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A Wild Time Travelling Clone Dancing Review

Official Score

Overall - 10%

10%

Random humor has its place in media, but A Wild Time Travelling Clone Dancing fails to captivate its audience by shotgunning the bizarre and seeing what sticks.

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BMC Studio is going to take you back to the past with their new comic book-styled visual novel A Wild Time Travelling Clone Dancing. The plot might be a nonsensical mess, but can there be a nugget of humor amidst its randomness?

A Wild Time Travelling Clone Dancing Review

Featuring a plot that is random for the sake of being random, A Wild Time Travelling Clone Dancing features a number of non-sequiturs that fail to tie together or have any sort of meaning. Amidst all of the chaos is Ben Chépo, who is fed up with his homeland of Canada. In-between his time of picturing former President Obama in a sexy bikini and buying poo from a homeless guy, he has a thing for his neighbor Jen Queoui. There’s just one problem – Jen ends up passing away. Not one to take this sitting down, he travels back in time to go and save her.

If this makes little sense, that’s because it doesn’t. There are oftentimes where the narrator will make jabs at the script, or make funny voices, or even go off on tangents about Mars for the heck of it. In what should be a simple plot, A Wild Time Travelling Clone Dancing is needlessly complex and padded.

To make things worse, everything is presented in a deep fried meme comic book-style format. Pictures are overexposed, expressions are exaggerated, and everything is presented in a 4:3 format for some reason. To make matters worse, the image editing is atrocious – the use of the magnetic lasso tool would make a freshman art student bawl their eyes out, and the clone tool is abused on more than one occasion. It often feels like the folks behind this title are just playing around with a pirated copy of Photoshop – which they likely are.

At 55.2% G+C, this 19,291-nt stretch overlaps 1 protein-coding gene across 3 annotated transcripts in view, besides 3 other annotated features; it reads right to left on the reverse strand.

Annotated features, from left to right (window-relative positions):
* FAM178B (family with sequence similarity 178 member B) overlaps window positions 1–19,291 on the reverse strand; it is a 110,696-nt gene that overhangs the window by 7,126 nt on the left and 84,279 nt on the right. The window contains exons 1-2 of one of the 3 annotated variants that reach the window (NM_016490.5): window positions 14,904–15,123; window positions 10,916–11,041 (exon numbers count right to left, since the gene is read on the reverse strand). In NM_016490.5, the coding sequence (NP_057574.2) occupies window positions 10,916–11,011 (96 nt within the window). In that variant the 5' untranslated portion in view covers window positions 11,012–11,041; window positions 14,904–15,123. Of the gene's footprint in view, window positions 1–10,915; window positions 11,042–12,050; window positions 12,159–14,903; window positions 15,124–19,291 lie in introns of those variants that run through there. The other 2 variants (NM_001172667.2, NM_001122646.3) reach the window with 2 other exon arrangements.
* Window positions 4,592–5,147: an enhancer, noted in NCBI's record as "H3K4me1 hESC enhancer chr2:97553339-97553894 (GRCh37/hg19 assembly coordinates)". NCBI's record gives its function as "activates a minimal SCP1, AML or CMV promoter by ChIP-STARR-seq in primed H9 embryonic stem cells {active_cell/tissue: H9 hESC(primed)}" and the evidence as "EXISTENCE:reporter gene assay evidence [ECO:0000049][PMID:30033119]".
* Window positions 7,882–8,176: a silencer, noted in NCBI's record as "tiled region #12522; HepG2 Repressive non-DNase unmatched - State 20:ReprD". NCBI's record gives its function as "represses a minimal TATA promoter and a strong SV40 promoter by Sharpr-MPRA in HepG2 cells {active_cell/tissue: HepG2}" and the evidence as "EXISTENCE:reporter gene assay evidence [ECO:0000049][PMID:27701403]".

It’s not like they spent the rest of the money elsewhere. The entirety of the title is filmed in a kitchen and in a front yard, and props like a coffee maker are repurposed to be “broken” time machines. There is the occasional sound effect bubble like “bang,” “glurp,” and “woupati” for some reason, but there is little rhyme or reason to it all.

Along the way, players will be forced to make a number of different choices to progress the story. However, be warned – choosing the wrong one can take players back to an earlier point in the game. With such riveting options as “drink expired milk” and “ask God for help,” it can oftentimes be hard to figure out exactly which way will get people finished with the game. Nevertheless, the entirety of the title can be finished in a neat 20 minutes.

There is little replayability to this title as well. Though there are a few different choices players can make, there are no achievements or much else to keep players going.

Random humor has its place in media, but A Wild Time Travelling Clone Dancing fails to captivate its audience by shotgunning the bizarre and seeing what sticks.

This review of A Wild Time Travelling Clone Dancing was done on the PC. The game was purchased digitally.
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Casey Scheld

Drawn to the underground side of gaming, Casey helps the lesser known heroes of video games. If you’ve never heard of it, he’s mastered it.
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